• I know Nita’s team’s goal: It’s to keep the island (and Earth) safe; therefore the antagonist team’s goal should be . . . well, not to destabilize the island or Earth, that wouldn’t get them anything. But Nita’s team is blocking them from getting what they want. So they want to use the island for something nefarious and they don’t care who they hurt, human or demon, in the process because what they’re doing is for their Greater Good (flashback to Hot Fuzz there).

• What I don’t know is the first step, the real key in this story, Nita’s relationship to the antagonist team leader. Because I don’t know who the hell the antagonist is.

So what does Nita need in an antagonist? Doppelganger or opposite?

Start with who Nita is: Repressed, angry, an outsider, smart, driven, fearless, outspoken, impulsive, determined to do good and protect her home.

Just reversing all of those gives me a weak character—Nita’s flawed but she’s strong and smart–so I need somebody who can match her, a doppelganger.

So my antagonist team leader is going to be an outsider like Nita. A good antagonist is smart, so that has to go in there, and I like driven and fearless in an antagonist, too.

So Nita’s antagonist is an outsider who’s smart, driven, and fearless. That’s good.

But the antagonist can’t just match or echo the protagonist, he or she has to be stronger, smarter, braver, whatever. If I give the antagonist Nita’s strengths, I can make him or her stronger by reversing Nita’s weaknesses.

So the antagonist is manipulative not outspoken, calculating not impulsive, determined to achieve his or her ends with nothing to protect so unhampered by collateral damage, with the goal of taking power over the island regardless of the consequences.

Which one of my characters is an outsider who’s smart and fearless, manipulative and calculating, and determined to achieve his or her ends regardless of the cost?

I think I know who that is. Not completely sure, I’m still fighting my way through the discovery draft, but pretty sure. And if that turns out to be right, then I know what skills the team will need to combat that person. Huh.


26 thoughts on “What Have We Learned From This Binge Watch 3: The Antagonist Is Crucial in Building a Team Story

  1. “don’t write a multiple protagonist unless you really like making yourself nuts” — I’ve been working on the same book for two years. I get to the same point every time and then go back to the beginning and start over. Last week, I said to the one friend who has read what I’ve got so far, “Who’s your favorite character?” She responded, “Hmm, so many good ones to choose from. I’m trying to decide who is actually the main character- very equally developed.” I was hoping she’d pick one so that I could get that character, whoever it was, to their right ending and maybe the others would find their right endings along the way, but no. She told me I have an ensemble cast. What I really have is multiple protagonists, and yes, they’re making me nuts. But thank you for the insight into teams and protagonists/antagonists. I’m definitely going to use that in my thinking about my next book!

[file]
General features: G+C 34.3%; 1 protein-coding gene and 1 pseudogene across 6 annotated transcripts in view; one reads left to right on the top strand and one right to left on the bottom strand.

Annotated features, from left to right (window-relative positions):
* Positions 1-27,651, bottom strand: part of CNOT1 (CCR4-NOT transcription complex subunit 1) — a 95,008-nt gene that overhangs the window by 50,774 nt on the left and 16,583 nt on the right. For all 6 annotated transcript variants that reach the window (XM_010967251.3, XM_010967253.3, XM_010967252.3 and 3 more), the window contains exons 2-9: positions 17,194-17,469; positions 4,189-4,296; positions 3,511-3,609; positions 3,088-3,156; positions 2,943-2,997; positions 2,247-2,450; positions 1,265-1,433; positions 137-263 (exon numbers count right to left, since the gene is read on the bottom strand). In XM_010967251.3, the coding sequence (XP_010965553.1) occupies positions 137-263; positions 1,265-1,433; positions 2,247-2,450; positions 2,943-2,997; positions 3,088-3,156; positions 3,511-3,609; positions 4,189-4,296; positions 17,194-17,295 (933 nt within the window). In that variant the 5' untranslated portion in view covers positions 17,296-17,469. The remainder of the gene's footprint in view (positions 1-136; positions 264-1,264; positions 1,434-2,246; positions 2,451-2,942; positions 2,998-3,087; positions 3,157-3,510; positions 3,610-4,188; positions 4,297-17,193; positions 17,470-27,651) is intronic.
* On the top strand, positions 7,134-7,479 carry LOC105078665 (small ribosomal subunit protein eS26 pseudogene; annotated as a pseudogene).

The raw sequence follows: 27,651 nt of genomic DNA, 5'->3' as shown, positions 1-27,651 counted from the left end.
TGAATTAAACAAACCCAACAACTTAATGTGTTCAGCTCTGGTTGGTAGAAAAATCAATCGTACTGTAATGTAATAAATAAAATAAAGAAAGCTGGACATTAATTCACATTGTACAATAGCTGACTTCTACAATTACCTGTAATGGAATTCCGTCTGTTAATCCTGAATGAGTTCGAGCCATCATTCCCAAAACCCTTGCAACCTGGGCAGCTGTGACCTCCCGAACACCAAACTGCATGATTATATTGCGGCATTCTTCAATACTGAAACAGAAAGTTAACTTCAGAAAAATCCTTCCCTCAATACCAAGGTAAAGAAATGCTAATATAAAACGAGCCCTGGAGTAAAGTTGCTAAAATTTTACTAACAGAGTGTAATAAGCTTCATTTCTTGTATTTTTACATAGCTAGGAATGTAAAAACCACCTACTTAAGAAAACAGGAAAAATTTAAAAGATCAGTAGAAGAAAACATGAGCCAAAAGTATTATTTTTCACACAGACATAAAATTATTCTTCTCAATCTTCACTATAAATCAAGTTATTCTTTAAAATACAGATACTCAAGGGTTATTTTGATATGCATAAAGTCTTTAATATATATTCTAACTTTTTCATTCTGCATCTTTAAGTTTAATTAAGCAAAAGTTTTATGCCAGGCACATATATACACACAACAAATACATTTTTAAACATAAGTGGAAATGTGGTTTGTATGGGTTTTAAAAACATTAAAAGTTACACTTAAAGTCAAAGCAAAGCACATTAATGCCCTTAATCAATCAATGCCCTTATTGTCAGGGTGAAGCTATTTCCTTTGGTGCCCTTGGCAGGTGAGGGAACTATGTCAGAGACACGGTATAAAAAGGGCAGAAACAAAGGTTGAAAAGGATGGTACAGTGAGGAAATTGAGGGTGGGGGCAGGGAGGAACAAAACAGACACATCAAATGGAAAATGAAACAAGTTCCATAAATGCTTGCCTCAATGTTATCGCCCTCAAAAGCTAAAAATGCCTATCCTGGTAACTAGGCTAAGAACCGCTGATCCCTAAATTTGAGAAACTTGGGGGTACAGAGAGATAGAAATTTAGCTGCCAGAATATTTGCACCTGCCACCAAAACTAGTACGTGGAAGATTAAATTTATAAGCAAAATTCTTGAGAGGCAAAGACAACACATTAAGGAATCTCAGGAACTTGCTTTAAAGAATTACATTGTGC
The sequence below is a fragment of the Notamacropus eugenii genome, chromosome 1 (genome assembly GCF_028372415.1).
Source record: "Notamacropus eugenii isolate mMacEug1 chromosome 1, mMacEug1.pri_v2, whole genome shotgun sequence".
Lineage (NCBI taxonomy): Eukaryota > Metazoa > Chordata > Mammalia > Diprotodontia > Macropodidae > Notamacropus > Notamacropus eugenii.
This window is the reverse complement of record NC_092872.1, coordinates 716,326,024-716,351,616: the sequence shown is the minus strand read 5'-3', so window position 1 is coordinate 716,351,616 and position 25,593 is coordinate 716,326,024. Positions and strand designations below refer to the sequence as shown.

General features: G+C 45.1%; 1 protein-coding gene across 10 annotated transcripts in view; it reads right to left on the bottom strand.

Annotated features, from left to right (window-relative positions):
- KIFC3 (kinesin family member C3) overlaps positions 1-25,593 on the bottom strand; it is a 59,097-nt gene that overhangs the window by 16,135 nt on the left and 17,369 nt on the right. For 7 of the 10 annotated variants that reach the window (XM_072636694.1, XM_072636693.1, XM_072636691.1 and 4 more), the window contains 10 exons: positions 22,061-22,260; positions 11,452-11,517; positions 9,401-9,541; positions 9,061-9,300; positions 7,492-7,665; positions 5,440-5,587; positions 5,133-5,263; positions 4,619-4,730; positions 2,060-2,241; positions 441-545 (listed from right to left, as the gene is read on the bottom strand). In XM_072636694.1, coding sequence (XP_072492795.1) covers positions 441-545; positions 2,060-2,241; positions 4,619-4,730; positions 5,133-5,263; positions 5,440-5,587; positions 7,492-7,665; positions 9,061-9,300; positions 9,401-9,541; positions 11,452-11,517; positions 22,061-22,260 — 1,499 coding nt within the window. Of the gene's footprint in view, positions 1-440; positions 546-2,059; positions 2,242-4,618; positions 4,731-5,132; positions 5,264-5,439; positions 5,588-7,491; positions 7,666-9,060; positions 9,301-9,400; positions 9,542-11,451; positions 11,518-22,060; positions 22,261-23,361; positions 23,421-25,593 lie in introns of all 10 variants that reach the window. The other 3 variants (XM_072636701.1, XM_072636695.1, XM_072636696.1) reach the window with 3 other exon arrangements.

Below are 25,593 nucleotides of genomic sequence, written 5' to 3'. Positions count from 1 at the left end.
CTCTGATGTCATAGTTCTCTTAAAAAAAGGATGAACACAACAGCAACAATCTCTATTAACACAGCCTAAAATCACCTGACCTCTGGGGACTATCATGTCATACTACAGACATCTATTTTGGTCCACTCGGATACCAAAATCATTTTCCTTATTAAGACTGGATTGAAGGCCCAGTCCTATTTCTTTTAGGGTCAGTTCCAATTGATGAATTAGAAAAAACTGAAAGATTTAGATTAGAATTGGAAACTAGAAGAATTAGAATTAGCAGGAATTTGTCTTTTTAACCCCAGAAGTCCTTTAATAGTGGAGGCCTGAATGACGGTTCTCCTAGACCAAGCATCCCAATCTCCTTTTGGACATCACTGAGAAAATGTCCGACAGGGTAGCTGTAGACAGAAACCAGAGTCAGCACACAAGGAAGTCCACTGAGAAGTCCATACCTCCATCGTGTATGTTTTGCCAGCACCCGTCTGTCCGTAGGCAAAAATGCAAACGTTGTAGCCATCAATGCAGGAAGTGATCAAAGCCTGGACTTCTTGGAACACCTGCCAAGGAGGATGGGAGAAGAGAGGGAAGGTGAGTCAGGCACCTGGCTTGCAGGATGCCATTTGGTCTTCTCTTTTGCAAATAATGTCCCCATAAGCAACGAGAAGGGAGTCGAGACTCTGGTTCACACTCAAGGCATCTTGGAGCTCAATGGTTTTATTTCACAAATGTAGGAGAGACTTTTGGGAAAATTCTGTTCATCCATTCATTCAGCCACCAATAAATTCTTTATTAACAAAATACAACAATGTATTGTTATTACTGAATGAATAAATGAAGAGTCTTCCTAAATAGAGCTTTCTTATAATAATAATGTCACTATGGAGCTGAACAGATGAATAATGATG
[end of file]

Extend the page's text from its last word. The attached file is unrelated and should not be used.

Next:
1. Who’s your favorite character?

      I ask because a long time ago I was writing a book about a woman named Eve and this con man she met named Davy and it was going nowhere because I kept writing scenes with her younger sister, named Tilda, and then one day it occurred to me . . .

      1. So interesting. As a reader, hard to imagine that story with Eve being focus. Do like how Eve is layered & fleshed out, but do think Tilda owns it. So funny to learn book didn’t start out that way.

      2. Oh, I love that! Tilda is one of my favorites but I can see how Eve might have seemed like the main character when you started. And it was a great question for me, because I do actually love my heroine — she’s my favorite character. She’s also the one with the least story, so that’s probably what I should be working on. (Her story to date is just falling in love with the wrong guy, or at least a guy that seems like the wrong guy. Everyone else has got life/death/eternity issues going on.)

        1. I do that all the time. I love my heroine. I want her to be happy. So everybody else is going through hell, but she’s okay, she’s just fine. At some point, I have to cowboy up and throw a rock at her in the first paragraph.

  2. So entirely as a point of theory… a lot of people watch Leverage for Parker, Hardison, and Eliot, and dislike Nate. And the show supports them in this identification, especially in that season after Nate gave himself up to Sterling and was in prison and has to work his way back in.

    So, while realizing that this is not the pattern you’re primarily interested in, it seems to me that it’s possible to have a team that’s not entirely centered on the leader. The leader is not the goal, and the goal is more important than the leader. If this is the case, would this make the leader a sort of (subplot) antagonist (in as much as the leader not being the same as the goal results in the leader standing in the way of the goal), or more like another team member rather than being closer to the center of the story, or … ?

    Or is this the path to creating stuff like the MCU, where they say the Avengers are a team but all they ever do as a team is fall apart?

    1. I think Nate is always the centerpiece. The fact that the kids rebel against him doesn’t mean they aren’t still reacting to him. After all, the first thing they do when he’s in prison is make a plan to get him out and back to them. I’d have to go back and look at that season, but he’s still running all the cons; I don’t think they start to take over from him until Season 5 when it becomes obvious that the three of them are working alone–there’s the job they do in DC without Nate and Sophie–and that the series is setting them up to take over Leverage, Inc. so that Nate and Sophie can retire.